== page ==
As the PC Era took shape, Tom Peters predicted the shift away from “where all the cars are parked”. He foresaw that large, established companies would no longer be the economic engine, or the dominant force in innovation. Smaller firms, even individuals, would rise to prominence in a new, technologically-driven economy.
That turned out to be a very solid call. With semiconductors, software, and systems from new players, more jobs and more ideas started coming from new companies. This shift has accelerated as the Internet, fabless, and open source technology have further leveled the playing field and removed many barriers to entry.
In the Post-PC Era, we’ve seen the results. Smartphones and tablets exploded on the scene, pulling through more SoCs and IP and software and tools (including EDA), putting more technology firms on the list of household names. The maker movement and crowdfunding have enabled innovation on a scale never before seen, launching even more ideas.
Perhaps the biggest idea so far is the Internet of Things. Ask 20 people at random what is the IoT, and you probably get 20 slightly different to substantially deviant answers. There are certainly some leading use cases – home automation, mHealth and quantified self, connected cars, beacons, smart grid, and the list goes on – that draw a lot of discussion.
When there is no one answer, opportunity abounds. Now, we don’t even know exactly where the cars, all or just a few, are going to be parked. Gartner research analyst Jim Tully made a very prescient remark last year indicating just how wide open the IoT is for innovation:
Our research says that by 2018, 50% of the Internet of Things solutions will be provided by startups which are less than 3 years old. We can estimate what the Internet of Things will be like now. But we know that most of the things that will exist in 2018 we can’t even conceive of because they haven’t been invented yet.
We have most of the building blocks of IoT technology today – microcontrollers, operating systems, wireless sensor networks, MEMS sensors, cloud computing, and more, enabling devices to be created. In many cases however, the technology precedes the business model. It is essential to launch a new design cheaply, and likely iterate or even pivot the solution several times, before a sustainable revenue stream is tapped.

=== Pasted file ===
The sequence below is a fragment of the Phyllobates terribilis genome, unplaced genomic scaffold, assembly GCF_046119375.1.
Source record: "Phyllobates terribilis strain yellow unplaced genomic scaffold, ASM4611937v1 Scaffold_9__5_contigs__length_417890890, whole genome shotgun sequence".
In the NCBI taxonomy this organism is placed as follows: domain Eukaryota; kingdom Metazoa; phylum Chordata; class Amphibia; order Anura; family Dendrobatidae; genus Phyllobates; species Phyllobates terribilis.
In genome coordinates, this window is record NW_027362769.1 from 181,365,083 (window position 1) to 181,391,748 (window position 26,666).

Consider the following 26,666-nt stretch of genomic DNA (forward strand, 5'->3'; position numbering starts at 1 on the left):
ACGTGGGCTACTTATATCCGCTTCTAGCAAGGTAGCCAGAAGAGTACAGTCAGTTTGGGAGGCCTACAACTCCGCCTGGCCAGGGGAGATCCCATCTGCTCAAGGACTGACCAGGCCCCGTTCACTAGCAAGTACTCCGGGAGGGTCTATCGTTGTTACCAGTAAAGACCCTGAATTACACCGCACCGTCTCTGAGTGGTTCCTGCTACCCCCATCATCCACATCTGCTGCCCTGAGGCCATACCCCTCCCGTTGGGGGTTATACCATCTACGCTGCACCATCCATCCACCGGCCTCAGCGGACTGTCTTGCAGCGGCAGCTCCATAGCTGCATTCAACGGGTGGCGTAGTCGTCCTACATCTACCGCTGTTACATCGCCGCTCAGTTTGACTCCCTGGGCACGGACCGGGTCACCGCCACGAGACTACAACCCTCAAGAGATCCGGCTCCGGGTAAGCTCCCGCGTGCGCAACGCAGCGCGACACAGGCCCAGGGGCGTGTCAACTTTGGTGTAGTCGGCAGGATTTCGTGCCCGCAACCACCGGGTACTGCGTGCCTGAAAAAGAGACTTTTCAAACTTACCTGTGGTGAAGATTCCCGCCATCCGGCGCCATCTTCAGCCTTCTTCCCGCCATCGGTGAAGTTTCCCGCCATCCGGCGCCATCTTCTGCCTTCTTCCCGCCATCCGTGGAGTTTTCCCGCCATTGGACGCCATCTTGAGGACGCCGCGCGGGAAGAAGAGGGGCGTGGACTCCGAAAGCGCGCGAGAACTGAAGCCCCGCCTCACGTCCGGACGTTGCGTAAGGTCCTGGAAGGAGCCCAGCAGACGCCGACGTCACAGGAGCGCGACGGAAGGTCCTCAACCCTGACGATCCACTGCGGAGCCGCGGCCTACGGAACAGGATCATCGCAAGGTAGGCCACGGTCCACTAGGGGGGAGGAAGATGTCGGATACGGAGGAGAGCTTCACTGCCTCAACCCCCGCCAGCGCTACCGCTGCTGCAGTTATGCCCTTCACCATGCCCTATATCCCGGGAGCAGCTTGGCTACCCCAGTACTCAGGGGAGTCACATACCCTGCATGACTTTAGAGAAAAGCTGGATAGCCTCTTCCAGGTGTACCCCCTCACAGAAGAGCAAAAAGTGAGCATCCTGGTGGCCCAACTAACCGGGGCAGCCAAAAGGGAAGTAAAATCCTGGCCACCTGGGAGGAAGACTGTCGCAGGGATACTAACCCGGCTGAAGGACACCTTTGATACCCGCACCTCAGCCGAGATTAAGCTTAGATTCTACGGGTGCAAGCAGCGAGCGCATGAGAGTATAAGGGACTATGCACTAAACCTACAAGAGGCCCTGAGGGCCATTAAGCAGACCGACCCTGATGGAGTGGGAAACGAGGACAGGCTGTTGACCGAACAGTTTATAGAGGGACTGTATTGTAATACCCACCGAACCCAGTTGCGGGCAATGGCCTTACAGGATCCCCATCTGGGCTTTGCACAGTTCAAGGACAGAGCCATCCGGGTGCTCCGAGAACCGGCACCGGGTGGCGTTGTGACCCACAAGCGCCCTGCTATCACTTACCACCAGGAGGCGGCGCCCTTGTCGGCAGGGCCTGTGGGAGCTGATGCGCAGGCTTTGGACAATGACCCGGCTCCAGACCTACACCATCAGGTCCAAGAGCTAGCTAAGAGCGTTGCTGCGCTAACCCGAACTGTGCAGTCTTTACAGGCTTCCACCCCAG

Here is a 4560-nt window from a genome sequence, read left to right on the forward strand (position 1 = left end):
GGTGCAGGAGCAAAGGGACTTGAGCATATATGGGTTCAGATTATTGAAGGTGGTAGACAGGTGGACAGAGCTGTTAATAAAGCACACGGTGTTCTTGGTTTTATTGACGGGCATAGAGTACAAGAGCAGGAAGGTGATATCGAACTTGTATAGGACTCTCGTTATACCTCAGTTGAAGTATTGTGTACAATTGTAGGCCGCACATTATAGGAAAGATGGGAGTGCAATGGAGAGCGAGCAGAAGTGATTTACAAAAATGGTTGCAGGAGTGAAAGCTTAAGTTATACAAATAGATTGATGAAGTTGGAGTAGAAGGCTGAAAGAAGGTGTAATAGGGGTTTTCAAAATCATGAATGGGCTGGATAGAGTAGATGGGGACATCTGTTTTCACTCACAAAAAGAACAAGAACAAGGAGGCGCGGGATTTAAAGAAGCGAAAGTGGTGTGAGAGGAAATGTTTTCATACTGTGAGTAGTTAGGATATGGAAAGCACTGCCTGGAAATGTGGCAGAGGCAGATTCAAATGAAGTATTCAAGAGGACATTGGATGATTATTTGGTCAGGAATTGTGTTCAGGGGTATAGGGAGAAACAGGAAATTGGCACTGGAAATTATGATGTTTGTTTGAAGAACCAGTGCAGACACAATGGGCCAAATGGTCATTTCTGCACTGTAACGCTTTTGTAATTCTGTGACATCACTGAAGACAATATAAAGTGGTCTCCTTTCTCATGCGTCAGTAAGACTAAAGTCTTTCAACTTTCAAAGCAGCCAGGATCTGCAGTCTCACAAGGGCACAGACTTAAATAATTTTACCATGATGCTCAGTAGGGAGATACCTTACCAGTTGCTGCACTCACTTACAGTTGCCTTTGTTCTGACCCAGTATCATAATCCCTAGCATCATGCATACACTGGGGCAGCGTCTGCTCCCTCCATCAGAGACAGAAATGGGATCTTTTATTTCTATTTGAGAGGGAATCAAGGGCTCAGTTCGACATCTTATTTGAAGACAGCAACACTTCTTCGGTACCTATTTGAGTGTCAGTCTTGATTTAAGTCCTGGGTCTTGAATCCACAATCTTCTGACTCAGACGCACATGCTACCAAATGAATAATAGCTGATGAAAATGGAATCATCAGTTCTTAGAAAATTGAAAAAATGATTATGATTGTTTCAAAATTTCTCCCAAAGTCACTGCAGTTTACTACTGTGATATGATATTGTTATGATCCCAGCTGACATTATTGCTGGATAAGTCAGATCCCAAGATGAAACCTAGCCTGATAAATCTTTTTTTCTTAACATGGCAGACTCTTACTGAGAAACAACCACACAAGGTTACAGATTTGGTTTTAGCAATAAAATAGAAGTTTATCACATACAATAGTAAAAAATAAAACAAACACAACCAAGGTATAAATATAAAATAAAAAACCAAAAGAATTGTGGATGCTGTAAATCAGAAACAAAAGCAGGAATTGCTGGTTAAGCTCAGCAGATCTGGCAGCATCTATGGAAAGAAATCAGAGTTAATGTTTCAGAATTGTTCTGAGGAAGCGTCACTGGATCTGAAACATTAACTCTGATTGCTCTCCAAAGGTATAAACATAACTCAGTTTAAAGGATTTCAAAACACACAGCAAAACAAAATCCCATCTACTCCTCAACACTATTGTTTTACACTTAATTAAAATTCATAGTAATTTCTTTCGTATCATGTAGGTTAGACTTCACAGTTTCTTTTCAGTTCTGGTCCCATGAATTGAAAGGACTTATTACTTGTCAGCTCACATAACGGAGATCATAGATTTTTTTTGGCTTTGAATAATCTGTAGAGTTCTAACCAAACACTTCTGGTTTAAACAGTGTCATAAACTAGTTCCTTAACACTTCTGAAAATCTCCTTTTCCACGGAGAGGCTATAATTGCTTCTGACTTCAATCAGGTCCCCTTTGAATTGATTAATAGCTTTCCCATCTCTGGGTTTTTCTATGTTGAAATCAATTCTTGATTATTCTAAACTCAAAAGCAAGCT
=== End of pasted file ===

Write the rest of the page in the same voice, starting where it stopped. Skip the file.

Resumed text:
Toddling toward an uncertain future with little money in hand but a wealth of creativilty, many startups opt for open source software, often never bothering to look at commercial code – and that is a shame. Skipping past commercial code “just because” based on financial or philosophical grounds can miss what could have been a winning combination best for both the developer and the end user. I always advise my clients that cost and religion should be the last two factors in a trade study, not the first two.
Free speaks very loudly to most developers, however. What if IoT startups could gain access to proven commercial software technology, backed by decades of operating system, development tool, and microcontroller experience shipped in billions of units, for the low, low price of zero dollars to get started?
Mentor Graphics and Atmel have just teamed to launch an Atmel-enabled version of the Nucleus Innovate Program (joining NXP, ST, and TI offerings), offering free licenses of the Nucleus RTOS and Sourcery CodeBench tools targeting Atmel SAM3x and SAM4x for qualified businesses under $1M in annual revenue. Mentor Embedded is taking a proven strategy – in-depth understanding of device architecture achieved by working closely with a semiconductor vendor, reflected in an optimized kernel, compiler, and debug tools ready for prime time – and extended it from SoCs into microcontrollers.
If the trend Tully has identified holds course, and the projections of 50B or more devices are true, innovators will come from everywhere. The IoT and its startup toddler hopefuls will need a lot more tools – open source and commercial. This hybrid model, where a commercial software vendor incents startups with limited cash to design in and deploy production-ready code at no cost, may set a precedent for the next phase of innovation.